2. activity cannot be common (must be out of place in communuity: blasting, working with toxic chems/biological materials; anything involving radiation). 

To recover on a strict liability theory on grounds of abnormally dangerous / ultra-hazardous activity, the harm must have been caused by the foreseeable dangerousness of the activity. E.g., cannot recover on a strict liability theory if D is transporting a box of dynamite and the dynamite falls on P's foot, injuring P (but not exploding). 

If the call of the question asks for strict liability, remove all negligence-based answers. 

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Strict Products Liability

(Prima Facie Case)

 

  1. Strict duty owed by a commercial supplier (merchant)
    • NOT: casual sellers; service providers for whom products are incidental to service
    • YES: lessors of property; every party in chain of distribution of a party if merchant
  2. Production or sale of defective product 
    • If the product was dangerous beyond expectation of ordinary consumer, or a less dangerous alternative/modification was economically feasible, then there was a defective product. 
    • Reasonably foreseeable use: courts require suppliers to anticipate reasonably foreseeable uses, even if they are misuses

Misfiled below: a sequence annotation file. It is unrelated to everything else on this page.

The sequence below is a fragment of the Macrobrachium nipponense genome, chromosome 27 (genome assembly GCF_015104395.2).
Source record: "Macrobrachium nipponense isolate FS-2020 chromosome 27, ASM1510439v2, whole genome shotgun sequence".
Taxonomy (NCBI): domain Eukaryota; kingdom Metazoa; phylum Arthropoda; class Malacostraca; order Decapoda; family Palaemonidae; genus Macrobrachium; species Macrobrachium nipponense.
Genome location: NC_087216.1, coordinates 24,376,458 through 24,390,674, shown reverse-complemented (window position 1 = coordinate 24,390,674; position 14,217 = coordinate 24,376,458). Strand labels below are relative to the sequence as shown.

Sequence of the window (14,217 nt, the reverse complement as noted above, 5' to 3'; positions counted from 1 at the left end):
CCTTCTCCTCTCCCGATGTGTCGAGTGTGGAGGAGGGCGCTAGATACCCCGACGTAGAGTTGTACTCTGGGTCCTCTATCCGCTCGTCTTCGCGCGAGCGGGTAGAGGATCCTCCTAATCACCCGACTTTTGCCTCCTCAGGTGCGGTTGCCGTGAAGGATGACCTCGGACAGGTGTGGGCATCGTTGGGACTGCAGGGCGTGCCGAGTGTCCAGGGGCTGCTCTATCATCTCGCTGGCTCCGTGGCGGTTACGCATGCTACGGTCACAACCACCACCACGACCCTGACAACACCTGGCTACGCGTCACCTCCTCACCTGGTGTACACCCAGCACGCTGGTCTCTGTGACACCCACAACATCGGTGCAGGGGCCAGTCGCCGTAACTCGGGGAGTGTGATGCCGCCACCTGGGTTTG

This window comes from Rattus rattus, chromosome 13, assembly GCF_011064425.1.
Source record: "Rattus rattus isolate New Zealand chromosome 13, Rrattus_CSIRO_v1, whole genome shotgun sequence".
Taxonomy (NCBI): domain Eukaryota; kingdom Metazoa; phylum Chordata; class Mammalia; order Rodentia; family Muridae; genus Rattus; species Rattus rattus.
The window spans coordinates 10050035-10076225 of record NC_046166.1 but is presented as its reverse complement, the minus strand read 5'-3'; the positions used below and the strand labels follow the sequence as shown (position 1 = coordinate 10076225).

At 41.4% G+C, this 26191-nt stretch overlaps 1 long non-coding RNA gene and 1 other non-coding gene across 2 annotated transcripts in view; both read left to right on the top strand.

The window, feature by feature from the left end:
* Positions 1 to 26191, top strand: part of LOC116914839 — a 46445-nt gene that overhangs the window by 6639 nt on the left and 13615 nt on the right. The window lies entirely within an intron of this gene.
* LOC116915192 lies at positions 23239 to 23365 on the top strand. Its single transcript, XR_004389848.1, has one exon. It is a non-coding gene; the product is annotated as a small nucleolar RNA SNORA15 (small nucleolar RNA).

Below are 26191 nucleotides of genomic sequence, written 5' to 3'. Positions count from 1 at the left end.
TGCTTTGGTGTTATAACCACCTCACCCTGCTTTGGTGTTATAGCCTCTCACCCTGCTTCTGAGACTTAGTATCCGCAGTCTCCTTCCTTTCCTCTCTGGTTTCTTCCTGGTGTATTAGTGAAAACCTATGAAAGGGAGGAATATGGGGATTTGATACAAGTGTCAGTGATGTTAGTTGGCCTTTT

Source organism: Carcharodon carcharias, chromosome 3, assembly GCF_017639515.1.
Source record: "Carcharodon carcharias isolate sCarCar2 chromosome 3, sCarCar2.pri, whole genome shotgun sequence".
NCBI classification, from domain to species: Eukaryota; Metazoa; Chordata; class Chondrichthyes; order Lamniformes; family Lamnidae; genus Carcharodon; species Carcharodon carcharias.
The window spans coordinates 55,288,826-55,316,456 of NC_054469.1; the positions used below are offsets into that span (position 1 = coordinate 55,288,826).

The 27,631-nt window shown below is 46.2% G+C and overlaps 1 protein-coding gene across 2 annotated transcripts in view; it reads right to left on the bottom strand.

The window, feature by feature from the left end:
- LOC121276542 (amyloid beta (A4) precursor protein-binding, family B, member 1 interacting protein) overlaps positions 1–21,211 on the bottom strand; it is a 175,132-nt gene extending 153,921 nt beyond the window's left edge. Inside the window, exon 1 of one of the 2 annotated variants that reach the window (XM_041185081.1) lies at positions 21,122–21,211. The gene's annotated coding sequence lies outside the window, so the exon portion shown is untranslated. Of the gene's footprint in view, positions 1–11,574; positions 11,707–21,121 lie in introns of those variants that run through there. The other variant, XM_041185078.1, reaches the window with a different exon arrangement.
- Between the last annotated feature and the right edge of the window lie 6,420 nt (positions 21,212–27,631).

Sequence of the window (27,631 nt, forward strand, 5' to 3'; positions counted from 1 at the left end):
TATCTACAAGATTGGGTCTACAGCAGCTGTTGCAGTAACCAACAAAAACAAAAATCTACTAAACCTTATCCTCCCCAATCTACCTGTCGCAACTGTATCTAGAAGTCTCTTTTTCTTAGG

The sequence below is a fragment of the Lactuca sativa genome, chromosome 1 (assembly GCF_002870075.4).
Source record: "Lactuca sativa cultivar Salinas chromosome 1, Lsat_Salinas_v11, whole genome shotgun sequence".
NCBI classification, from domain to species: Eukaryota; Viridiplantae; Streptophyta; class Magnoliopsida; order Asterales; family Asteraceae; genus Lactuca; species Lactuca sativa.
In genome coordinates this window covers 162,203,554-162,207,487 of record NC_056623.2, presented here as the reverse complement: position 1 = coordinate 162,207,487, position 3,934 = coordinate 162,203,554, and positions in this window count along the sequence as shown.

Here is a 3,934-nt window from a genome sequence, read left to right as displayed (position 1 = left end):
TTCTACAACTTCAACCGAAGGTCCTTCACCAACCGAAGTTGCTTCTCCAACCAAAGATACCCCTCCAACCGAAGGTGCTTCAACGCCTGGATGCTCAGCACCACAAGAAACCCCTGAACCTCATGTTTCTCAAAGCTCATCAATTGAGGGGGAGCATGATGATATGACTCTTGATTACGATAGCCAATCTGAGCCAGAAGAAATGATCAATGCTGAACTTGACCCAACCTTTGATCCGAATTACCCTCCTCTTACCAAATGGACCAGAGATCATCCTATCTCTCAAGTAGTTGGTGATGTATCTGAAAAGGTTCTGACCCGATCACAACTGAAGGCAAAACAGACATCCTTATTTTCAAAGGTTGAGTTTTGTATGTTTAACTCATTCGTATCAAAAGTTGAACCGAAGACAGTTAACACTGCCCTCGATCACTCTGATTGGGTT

3. Actual and proximate cause 
    • product must not have been altered since it left defendant's hands, but this is presumed.
  4. Damages

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Strict Products Liability: 

Defective Product 

 

  1. Manufacturing Defect: Product has an MD when it differs from all others that came off the same assembly line in a way that makes it more dangerous than consumers would expect. Liable no matter how many checks were done (departs from intended design, the one in a million). 
  2. Design Defect: If product could have been made safer, and those safer versions were economical and practical (no impairment of utility), then there is a design defect. Failure to conform to a gov't regulation is proof of design defect, but compliance with reg is NON-CONCLUSIVE proof of no defect. 
  3. Information Defect: IF product cannot be re-designed and lacks adequate warnings about risks. Adequacy = bilingual; goods symbols. But if a product has a design defect, you cannot escape liability by putting a warning on it.  

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Strict Products Liability: 

Affirmative Defenses 

 

  1. Comparative Responsibility: Any P 's misconduct/foolishness/cockiness will result in jury assignment of % fault, reduction of recovery. 

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Nuisance